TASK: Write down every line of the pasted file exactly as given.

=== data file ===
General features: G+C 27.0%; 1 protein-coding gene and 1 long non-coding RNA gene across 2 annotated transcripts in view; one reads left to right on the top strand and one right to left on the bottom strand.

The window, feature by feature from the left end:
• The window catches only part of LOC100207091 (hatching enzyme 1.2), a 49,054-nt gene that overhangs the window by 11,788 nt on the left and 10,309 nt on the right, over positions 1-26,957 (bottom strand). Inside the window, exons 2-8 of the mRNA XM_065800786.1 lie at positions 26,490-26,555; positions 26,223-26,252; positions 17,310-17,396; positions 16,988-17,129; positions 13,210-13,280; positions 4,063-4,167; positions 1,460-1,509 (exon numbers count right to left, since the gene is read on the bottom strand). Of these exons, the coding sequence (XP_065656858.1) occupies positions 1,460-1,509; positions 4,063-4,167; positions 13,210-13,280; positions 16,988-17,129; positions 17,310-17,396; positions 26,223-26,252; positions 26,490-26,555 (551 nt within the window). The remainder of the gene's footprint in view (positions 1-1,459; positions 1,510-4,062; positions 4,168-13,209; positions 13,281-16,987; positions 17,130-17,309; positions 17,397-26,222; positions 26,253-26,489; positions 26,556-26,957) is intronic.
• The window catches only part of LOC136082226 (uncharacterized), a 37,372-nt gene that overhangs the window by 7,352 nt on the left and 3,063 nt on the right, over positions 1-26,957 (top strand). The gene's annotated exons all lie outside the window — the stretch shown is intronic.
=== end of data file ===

General features: G+C 27.0%; 1 protein-coding gene and 1 long non-coding RNA gene across 2 annotated transcripts in view; one reads left to right on the top strand and one right to left on the bottom strand.

The window, feature by feature from the left end:
• The window catches only part of LOC100207091 (hatching enzyme 1.2), a 49,054-nt gene that overhangs the window by 11,788 nt on the left and 10,309 nt on the right, over positions 1-26,957 (bottom strand). Inside the window, exons 2-8 of the mRNA XM_065800786.1 lie at positions 26,490-26,555; positions 26,223-26,252; positions 17,310-17,396; positions 16,988-17,129; positions 13,210-13,280; positions 4,063-4,167; positions 1,460-1,509 (exon numbers count right to left, since the gene is read on the bottom strand). Of these exons, the coding sequence (XP_065656858.1) occupies positions 1,460-1,509; positions 4,063-4,167; positions 13,210-13,280; positions 16,988-17,129; positions 17,310-17,396; positions 26,223-26,252; positions 26,490-26,555 (551 nt within the window). The remainder of the gene's footprint in view (positions 1-1,459; positions 1,510-4,062; positions 4,168-13,209; positions 13,281-16,987; positions 17,130-17,309; positions 17,397-26,222; positions 26,253-26,489; positions 26,556-26,957) is intronic.
• The window catches only part of LOC136082226 (uncharacterized), a 37,372-nt gene that overhangs the window by 7,352 nt on the left and 3,063 nt on the right, over positions 1-26,957 (top strand). The gene's annotated exons all lie outside the window — the stretch shown is intronic.